Reading to Remove Roadblocks

When I hit a wall while trying to write something meaningful, I have a couple of strategies to get my mind off roadblocks and be productive. One thing I do is clear up my writing corner. By that I mean I gather up all my handwritten notes (quotes, vocabulary, references, ideas, death threats) written on quarter-sheet size scraps. I have typed sheets for each of my projects, but they often have scribbles on them that need to be organized. So there's that. Sometimes I clean up my email accounts, which can take a while.

The other thing I do is just start reading what and how other writers have written. I had begun Crime and Punishment, then several more current novels came to my attention. Thankfully.

These recently-indulged and more contemporary novels are as follows: Eleanor Oliphant Is Completely Fine by Gail Honeyman (brilliant first novel - envy); Varina by Charles Frazier (who wrote Cold Mountain), Fatherland by Robert Harris, and Picked Off by Linda Lovely. These novels are from varying genres, but all delightful. Reading fine writing is instructive in that it shows me that it can be done. 

Eleanor Oliphant.jpg

Now, a heartfelt endorsement of Gail Honeyman's first novel. From my perspective, there are rare instances when a writer creates a fresh character in literature, one who has never really existed before, thus generating a living character out of paper and ink. Mark Twain's The Adventures of Huckleberry Finn speaks for itself, a huge leap forward in literature. And there is Holden Caulfield from The Catcher in the Rye, and Lisbeth Salander in The Girl with the Dragon Tattoo. All originals.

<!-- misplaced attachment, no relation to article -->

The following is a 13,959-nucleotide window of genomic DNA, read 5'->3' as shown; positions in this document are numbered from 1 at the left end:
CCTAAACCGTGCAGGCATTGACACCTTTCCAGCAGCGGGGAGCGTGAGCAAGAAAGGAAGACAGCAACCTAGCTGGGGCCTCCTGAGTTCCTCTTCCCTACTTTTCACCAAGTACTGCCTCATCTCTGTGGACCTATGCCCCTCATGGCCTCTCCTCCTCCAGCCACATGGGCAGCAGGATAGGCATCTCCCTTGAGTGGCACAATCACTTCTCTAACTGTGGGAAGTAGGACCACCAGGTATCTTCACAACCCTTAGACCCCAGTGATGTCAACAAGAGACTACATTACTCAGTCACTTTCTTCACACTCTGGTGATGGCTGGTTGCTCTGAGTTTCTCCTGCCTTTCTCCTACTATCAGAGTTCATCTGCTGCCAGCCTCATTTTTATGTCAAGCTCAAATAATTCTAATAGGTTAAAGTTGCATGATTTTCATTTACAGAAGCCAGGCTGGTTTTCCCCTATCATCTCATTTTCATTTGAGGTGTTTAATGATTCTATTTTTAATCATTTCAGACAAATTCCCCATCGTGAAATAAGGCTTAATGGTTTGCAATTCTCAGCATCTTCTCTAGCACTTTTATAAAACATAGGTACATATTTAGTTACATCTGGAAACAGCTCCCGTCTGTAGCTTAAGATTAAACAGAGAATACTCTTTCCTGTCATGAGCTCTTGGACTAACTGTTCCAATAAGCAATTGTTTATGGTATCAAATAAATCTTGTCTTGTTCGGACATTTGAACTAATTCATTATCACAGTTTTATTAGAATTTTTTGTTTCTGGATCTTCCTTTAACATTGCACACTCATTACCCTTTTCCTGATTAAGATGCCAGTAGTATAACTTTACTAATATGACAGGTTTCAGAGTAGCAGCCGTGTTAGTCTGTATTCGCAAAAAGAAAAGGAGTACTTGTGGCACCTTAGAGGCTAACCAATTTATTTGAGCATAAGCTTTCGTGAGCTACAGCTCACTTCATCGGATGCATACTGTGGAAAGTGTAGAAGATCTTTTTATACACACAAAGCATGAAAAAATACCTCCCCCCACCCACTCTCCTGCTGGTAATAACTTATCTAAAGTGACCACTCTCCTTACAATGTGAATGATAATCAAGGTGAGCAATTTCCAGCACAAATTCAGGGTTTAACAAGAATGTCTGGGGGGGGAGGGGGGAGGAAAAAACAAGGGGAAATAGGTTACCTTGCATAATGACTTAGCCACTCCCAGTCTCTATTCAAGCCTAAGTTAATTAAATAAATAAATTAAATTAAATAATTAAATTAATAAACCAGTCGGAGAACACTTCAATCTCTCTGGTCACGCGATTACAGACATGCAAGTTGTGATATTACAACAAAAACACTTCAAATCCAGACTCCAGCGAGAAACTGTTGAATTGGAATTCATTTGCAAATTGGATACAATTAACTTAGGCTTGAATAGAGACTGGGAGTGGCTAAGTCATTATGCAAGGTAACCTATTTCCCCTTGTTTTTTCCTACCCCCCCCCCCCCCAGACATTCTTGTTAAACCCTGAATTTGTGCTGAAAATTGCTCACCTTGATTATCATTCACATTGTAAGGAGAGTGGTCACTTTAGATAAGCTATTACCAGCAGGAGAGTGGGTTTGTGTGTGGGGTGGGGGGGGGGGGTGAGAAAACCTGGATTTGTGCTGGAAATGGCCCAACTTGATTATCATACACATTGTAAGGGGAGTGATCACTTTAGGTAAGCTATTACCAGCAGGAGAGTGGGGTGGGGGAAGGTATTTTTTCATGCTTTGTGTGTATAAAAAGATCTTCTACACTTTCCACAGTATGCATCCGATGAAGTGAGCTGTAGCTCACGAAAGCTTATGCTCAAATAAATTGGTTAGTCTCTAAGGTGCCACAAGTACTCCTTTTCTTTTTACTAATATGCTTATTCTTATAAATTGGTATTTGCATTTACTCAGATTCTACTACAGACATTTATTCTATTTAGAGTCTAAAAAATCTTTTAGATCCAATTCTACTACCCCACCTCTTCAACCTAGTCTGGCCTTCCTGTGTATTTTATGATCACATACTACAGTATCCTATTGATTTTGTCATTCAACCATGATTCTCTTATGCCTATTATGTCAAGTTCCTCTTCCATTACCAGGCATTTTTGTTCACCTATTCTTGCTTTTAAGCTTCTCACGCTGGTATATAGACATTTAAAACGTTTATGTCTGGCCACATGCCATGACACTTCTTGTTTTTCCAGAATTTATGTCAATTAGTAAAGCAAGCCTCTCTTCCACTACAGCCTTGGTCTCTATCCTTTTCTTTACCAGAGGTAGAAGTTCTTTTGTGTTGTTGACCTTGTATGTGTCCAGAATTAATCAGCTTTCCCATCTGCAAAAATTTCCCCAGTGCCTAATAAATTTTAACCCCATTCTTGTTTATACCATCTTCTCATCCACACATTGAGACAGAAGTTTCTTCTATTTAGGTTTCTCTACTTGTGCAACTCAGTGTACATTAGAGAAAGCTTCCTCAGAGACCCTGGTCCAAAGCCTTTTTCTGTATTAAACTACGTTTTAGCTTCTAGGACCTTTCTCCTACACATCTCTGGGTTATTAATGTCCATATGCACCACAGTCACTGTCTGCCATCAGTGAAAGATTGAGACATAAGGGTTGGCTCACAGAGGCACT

Now you might add, on my recommendation, Eleanor Oliphant, Gail Honeyman's brilliant, profoundly damaged, and immensely strong protagonist. See for yourself. That's all.

Finally, if you're a writer and you're stuck, stop and go read something. Don't beat yourself up. Stephen King says to read more and write more if you are serious about writing. See you next time!